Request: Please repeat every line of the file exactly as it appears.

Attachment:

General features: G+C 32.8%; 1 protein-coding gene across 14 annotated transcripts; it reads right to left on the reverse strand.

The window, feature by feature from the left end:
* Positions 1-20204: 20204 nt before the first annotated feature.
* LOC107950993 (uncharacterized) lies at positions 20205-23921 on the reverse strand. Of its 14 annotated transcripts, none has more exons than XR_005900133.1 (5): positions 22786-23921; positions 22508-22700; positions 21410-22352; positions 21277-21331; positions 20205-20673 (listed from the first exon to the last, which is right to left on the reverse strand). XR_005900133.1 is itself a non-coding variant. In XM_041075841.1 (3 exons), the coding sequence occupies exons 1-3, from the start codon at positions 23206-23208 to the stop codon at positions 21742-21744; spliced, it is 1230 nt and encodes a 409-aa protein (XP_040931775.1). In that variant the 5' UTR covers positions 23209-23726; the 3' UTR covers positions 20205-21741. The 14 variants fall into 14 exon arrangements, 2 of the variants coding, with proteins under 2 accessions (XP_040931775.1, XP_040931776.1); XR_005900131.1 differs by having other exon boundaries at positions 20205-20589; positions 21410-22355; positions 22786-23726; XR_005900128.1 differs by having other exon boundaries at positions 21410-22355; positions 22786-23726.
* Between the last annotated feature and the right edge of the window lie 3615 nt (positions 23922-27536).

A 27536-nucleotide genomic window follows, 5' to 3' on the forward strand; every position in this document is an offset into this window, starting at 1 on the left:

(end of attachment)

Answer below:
General features: G+C 32.8%; 1 protein-coding gene across 14 annotated transcripts; it reads right to left on the reverse strand.

The window, feature by feature from the left end:
* Positions 1-20204: 20204 nt before the first annotated feature.
* LOC107950993 (uncharacterized) lies at positions 20205-23921 on the reverse strand. Of its 14 annotated transcripts, none has more exons than XR_005900133.1 (5): positions 22786-23921; positions 22508-22700; positions 21410-22352; positions 21277-21331; positions 20205-20673 (listed from the first exon to the last, which is right to left on the reverse strand). XR_005900133.1 is itself a non-coding variant. In XM_041075841.1 (3 exons), the coding sequence occupies exons 1-3, from the start codon at positions 23206-23208 to the stop codon at positions 21742-21744; spliced, it is 1230 nt and encodes a 409-aa protein (XP_040931775.1). In that variant the 5' UTR covers positions 23209-23726; the 3' UTR covers positions 20205-21741. The 14 variants fall into 14 exon arrangements, 2 of the variants coding, with proteins under 2 accessions (XP_040931775.1, XP_040931776.1); XR_005900131.1 differs by having other exon boundaries at positions 20205-20589; positions 21410-22355; positions 22786-23726; XR_005900128.1 differs by having other exon boundaries at positions 21410-22355; positions 22786-23726.
* Between the last annotated feature and the right edge of the window lie 3615 nt (positions 23922-27536).

A 27536-nucleotide genomic window follows, 5' to 3' on the forward strand; every position in this document is an offset into this window, starting at 1 on the left: